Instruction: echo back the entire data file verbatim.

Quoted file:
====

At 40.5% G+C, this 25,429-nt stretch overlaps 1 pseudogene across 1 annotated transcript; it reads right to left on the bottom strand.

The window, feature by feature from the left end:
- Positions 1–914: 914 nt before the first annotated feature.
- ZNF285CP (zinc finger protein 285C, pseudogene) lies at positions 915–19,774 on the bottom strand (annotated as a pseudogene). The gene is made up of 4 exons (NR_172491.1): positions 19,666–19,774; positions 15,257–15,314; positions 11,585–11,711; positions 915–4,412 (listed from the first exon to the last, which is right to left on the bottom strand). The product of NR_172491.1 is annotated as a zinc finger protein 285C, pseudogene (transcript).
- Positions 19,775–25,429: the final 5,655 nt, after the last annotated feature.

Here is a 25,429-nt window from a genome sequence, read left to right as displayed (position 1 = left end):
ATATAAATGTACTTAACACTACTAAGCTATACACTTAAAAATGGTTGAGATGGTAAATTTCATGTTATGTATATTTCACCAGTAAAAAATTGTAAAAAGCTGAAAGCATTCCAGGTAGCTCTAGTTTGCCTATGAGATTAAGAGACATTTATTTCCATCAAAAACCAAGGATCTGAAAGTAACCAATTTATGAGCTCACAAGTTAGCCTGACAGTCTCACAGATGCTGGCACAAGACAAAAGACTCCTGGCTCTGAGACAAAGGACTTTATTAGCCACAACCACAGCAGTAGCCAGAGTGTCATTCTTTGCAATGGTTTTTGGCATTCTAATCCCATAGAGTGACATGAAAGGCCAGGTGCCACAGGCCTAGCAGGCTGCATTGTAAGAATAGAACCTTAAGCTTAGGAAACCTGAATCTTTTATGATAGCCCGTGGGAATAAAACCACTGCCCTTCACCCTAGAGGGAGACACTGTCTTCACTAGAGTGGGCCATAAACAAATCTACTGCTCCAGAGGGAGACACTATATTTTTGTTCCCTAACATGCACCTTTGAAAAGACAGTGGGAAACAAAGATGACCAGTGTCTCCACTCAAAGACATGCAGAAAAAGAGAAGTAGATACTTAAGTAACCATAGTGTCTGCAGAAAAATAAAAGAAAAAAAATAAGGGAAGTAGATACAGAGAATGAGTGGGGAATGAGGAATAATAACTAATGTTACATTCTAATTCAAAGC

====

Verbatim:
At 40.5% G+C, this 25,429-nt stretch overlaps 1 pseudogene across 1 annotated transcript; it reads right to left on the bottom strand.

The window, feature by feature from the left end:
- Positions 1–914: 914 nt before the first annotated feature.
- ZNF285CP (zinc finger protein 285C, pseudogene) lies at positions 915–19,774 on the bottom strand (annotated as a pseudogene). The gene is made up of 4 exons (NR_172491.1): positions 19,666–19,774; positions 15,257–15,314; positions 11,585–11,711; positions 915–4,412 (listed from the first exon to the last, which is right to left on the bottom strand). The product of NR_172491.1 is annotated as a zinc finger protein 285C, pseudogene (transcript).
- Positions 19,775–25,429: the final 5,655 nt, after the last annotated feature.

Here is a 25,429-nt window from a genome sequence, read left to right as displayed (position 1 = left end):
ATATAAATGTACTTAACACTACTAAGCTATACACTTAAAAATGGTTGAGATGGTAAATTTCATGTTATGTATATTTCACCAGTAAAAAATTGTAAAAAGCTGAAAGCATTCCAGGTAGCTCTAGTTTGCCTATGAGATTAAGAGACATTTATTTCCATCAAAAACCAAGGATCTGAAAGTAACCAATTTATGAGCTCACAAGTTAGCCTGACAGTCTCACAGATGCTGGCACAAGACAAAAGACTCCTGGCTCTGAGACAAAGGACTTTATTAGCCACAACCACAGCAGTAGCCAGAGTGTCATTCTTTGCAATGGTTTTTGGCATTCTAATCCCATAGAGTGACATGAAAGGCCAGGTGCCACAGGCCTAGCAGGCTGCATTGTAAGAATAGAACCTTAAGCTTAGGAAACCTGAATCTTTTATGATAGCCCGTGGGAATAAAACCACTGCCCTTCACCCTAGAGGGAGACACTGTCTTCACTAGAGTGGGCCATAAACAAATCTACTGCTCCAGAGGGAGACACTATATTTTTGTTCCCTAACATGCACCTTTGAAAAGACAGTGGGAAACAAAGATGACCAGTGTCTCCACTCAAAGACATGCAGAAAAAGAGAAGTAGATACTTAAGTAACCATAGTGTCTGCAGAAAAATAAAAGAAAAAAAATAAGGGAAGTAGATACAGAGAATGAGTGGGGAATGAGGAATAATAACTAATGTTACATTCTAATTCAAAGC